# Should items in an RPG be hardcoded or loaded in some other way?

Should static weapons (ie.. Iron Sword, Mythril Axe) be their own (static) classes that derive from something like ItemWeapon, which itself is derived from a standard Item class with their own (inherited) methods?

Or possibly should there be just a standard Item class, an ItemWeapon class, and then every weapon is just an ItemWeapon instance loaded in at the start of the game?

If I was going to do that approach, where would I be loading all the items and weapons into the game? init?

If some weapons have special properties such as doing multiple attacks or a different effect, would it be beneficial to make them the separate classes to do it on an as-is basis instead of having every Weapon in the game have that function except it doesn't do anything?

Weapons are data. You shouldn't really ever keep data hardcoded. Your structs / classes should accommodate all necessary parameters to build a weapon's data from scratch, e.g.:

struct Weapon
{
string name;
int damageMin;
int damageMax;
bool entangle;
bool canHitNoncorporeal;
float resistFire;
float resistElec;
float attackSpeed;
}


And then say in text / .CSV:

Mithril Sword,15,30,false,true,0,10,4.5
Leather Whip,2,6,true,false,0,0,11


And yes, you would typically load via a LoadItems function called in Init, but remember to make it separate since you may also have to call LoadItems from elsewhere, such as LoadGame.

If some weapons have special properties such as doing multiple attacks or a different effect would it be benefitial to make them the separate classes to do it on an as-is basis instead of having every Weapon in the game have that function except it doesn't do anything?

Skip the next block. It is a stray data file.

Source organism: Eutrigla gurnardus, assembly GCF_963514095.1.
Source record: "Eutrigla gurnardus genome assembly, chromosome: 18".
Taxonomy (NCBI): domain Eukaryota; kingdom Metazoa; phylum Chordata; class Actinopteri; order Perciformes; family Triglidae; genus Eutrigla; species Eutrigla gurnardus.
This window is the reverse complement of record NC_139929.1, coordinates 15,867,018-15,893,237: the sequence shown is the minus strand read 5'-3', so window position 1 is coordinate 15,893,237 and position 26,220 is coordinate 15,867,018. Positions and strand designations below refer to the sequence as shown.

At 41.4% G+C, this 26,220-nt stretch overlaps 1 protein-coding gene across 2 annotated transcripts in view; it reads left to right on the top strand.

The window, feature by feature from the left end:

Nope. You should do it as a single class, as ultimately it's a finite set of options across all weapons in a given game, and doing it this way makes entering items easy (exception could be delegation much later; for now, do it as one class, factor out later according to SRP). The other reason is that dealing with combinations of static classes quickly becomes tricky for reasons I won't go into here. There really is nothing wrong with storing a bit of extra data for weapons, that is what CPU cache is for. And at worst, you could always compact your data, bitwise, later on.

If you're going to change options (members) often, you'll need to use a named format such as JSON / XML / YAML, otherwise you'll have to worry about changing order as in the CSV above, which does not mention WHAT each entry is, but only supplies them in-order (this is safer):

[
{
"name": "Mithril Sword",
"damageMin": 15,
"damageMax": 30,
"entangle": false,
...
},
{
"name": "Leather Whip",
...
}
]

• say for resistances/weaknesses should it actually be an array of floats with the index's being specific resistances such as 0 being fire, 1 being ice, 2 being lightning, etc. Feb 15 '18 at 6:37
• @baiomu An array would be ideal, yes. If you then use #define FIRE 0 or public const int FIRE = 0; and so on for the various elements/resistances, you can easily ref them from the array in code like so: if (resistances[FIRE]) > 20.0f) {...}. Feb 15 '18 at 7:35

For the most part, it's really going to be up to personal preference and how you view it. Personally, I would view it as Item being the top base class, and Weapon extending it. Maybe with Equipment in between, something like:

Item <- Equipment <- Armor
Item <- Equipment <- Weapon
Item <- Food
Item <- Medicine


Then, I would have configuration files that specify all the weapons and their common parts such as damage, attack speed, maybe endurance.

If you have something really unique, you might consider a class that inherits from weapon, or you could just have it in as a field in the configuration files as true/false whether or not each weapon has that capability.

I would stay away from every weapon having it's own class. If you did that, there would be a ton of duplicated code or a ton of classes that inherit everything and have no real code in them.